Interoffice emails are powerful documents. They can make or break any day for your employees and other colleagues.
Email is a wonderful tool for purposes of communication, but in today’s busy world of business and technology, it becomes too easy to send a quick impersonal email rather than taking a few seconds to make it a personal one.
Email is an efficient mode of communication, but, if misused, can make employees feel disenfranchised, and you become a distant non-communicating entity.
Emails can be used to bolster morale in a place of business, and on the other hand, it can certainly lower it. For example, when a conversation with an employee is in all probability going to be an unpleasant one, some employers find it easier to hide behind a computer and send an email in order to avoid talking face to face and dealing with the employee’s sadness or discomfort.
Here are some suggestions for the use of emails in the office environment:
▪ When possible, rather than relying totally on email for interoffice communication, and when your email is going to only one or two people, use the same amount of time to walk to those individual’s offices and talk with them.
That has become a real problem with email, tweeting and other forms of online communication. Talking face to face appears to be becoming a lost form of communication.
And, at the conclusion of what you came to discuss, say something nice to your employee, such as, “You’re doing a great job!” “I want you to know that I
appreciate you and the work you are accomplishing,” a smile, and “Have a great rest of your day!”
A few kind words will make any employee happier to be working with you. The glow from those kind words can sometimes do more for productivity than a financial incentive.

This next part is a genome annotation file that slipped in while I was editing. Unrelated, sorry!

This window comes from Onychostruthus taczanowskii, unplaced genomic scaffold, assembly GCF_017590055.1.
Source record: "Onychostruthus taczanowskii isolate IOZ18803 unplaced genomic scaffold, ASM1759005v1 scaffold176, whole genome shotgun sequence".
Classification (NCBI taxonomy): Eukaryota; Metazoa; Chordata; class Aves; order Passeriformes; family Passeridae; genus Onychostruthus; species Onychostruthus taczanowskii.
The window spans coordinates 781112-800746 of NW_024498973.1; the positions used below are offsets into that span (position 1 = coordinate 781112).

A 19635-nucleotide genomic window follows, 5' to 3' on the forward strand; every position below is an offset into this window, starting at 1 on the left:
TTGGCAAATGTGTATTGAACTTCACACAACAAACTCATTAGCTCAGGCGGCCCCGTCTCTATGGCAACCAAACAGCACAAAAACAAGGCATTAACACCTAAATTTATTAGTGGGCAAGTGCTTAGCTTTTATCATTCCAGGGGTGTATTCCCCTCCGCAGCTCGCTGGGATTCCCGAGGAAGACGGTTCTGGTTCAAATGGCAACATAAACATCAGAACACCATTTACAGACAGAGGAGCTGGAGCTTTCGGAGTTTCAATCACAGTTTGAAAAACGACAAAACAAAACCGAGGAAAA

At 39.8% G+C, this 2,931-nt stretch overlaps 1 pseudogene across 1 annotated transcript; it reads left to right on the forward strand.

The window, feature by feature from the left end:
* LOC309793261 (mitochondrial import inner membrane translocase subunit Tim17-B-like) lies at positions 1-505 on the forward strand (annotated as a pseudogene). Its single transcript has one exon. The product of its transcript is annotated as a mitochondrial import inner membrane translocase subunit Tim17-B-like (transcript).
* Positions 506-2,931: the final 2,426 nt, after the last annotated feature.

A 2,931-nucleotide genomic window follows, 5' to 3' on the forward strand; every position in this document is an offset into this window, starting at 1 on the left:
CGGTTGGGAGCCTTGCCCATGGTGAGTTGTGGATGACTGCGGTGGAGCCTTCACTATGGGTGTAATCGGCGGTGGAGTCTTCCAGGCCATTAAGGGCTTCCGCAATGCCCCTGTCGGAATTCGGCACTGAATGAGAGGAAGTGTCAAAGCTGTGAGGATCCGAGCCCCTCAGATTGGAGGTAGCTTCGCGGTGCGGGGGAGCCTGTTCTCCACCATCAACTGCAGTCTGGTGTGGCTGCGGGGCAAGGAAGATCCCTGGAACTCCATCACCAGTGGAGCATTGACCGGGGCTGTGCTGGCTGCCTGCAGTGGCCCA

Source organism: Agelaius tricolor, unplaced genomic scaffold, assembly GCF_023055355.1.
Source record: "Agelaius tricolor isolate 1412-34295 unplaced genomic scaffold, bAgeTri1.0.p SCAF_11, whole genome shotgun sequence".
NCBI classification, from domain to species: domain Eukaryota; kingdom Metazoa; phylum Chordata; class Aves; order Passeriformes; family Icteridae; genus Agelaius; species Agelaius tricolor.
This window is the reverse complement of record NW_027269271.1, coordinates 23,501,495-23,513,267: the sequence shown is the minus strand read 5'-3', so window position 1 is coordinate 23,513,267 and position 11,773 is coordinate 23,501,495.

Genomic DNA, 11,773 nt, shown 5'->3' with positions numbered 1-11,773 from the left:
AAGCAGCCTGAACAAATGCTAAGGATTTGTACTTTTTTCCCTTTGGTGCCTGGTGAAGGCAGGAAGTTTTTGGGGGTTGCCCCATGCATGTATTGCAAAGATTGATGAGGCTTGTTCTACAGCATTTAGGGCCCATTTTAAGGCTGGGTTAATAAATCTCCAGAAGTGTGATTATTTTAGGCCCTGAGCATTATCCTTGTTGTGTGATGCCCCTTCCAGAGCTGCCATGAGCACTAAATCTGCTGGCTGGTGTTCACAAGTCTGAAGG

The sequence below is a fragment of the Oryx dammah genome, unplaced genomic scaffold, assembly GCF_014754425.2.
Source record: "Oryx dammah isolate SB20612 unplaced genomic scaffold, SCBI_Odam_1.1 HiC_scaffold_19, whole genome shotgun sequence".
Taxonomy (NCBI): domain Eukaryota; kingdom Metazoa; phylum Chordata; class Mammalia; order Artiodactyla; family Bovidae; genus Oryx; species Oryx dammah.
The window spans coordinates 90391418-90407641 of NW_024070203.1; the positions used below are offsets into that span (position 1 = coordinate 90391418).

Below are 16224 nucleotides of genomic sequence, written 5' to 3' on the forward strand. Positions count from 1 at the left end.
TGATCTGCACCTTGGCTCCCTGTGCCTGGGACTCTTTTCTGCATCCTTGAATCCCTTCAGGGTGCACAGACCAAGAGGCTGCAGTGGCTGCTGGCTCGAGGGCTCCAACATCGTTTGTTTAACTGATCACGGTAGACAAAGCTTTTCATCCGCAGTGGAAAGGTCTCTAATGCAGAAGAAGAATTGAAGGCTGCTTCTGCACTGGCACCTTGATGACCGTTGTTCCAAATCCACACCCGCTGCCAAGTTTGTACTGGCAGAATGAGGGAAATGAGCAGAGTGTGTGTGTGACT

▪ When sending an email to an employee that is informational, or asking her or him to take on a task of some type, or asking a question, conclude the email with something that is positive, such as, “Have a great rest of your day!” “Best wishes to you!” “Keep up the good work!” “You are appreciated!” or another positive note that lets the employee know that she or he is appreciated and valued.
In other words, add a little love.
▪ Realizing that the sheer number of emails received each day can become burdensome, it becomes rather easy as the day becomes crowded with other duties, to unintentionally respond to emails from employees in a curt manner. We sometimes forget that it only takes a few seconds to respond by using the sender’s name, such as, “Thanks John for your email”; “I received your email Sarah, and I apologize for the delay in responding.”
The latter took, according to the second hand on my watch, approximately eight seconds. That is, as opposed to, responding with “10:00 am tomorrow,” the sender’s name omitted, and yours omitted as the person with a question about confirming the time of the next staff meeting.
That was a response, but it was the kind that I do not truly appreciate.
The intent here is to emphasize the importance of adding a little love and attention to your emails.
“Keep up your good work!” took approximately four seconds to compose, but it shows that you care, and that you truly appreciate the efforts of that employee.
It works wonders – believe me.
Ray Hull is a professor of communication sciences and disorders at Wichita State University. Contact him at firstname.lastname@example.org.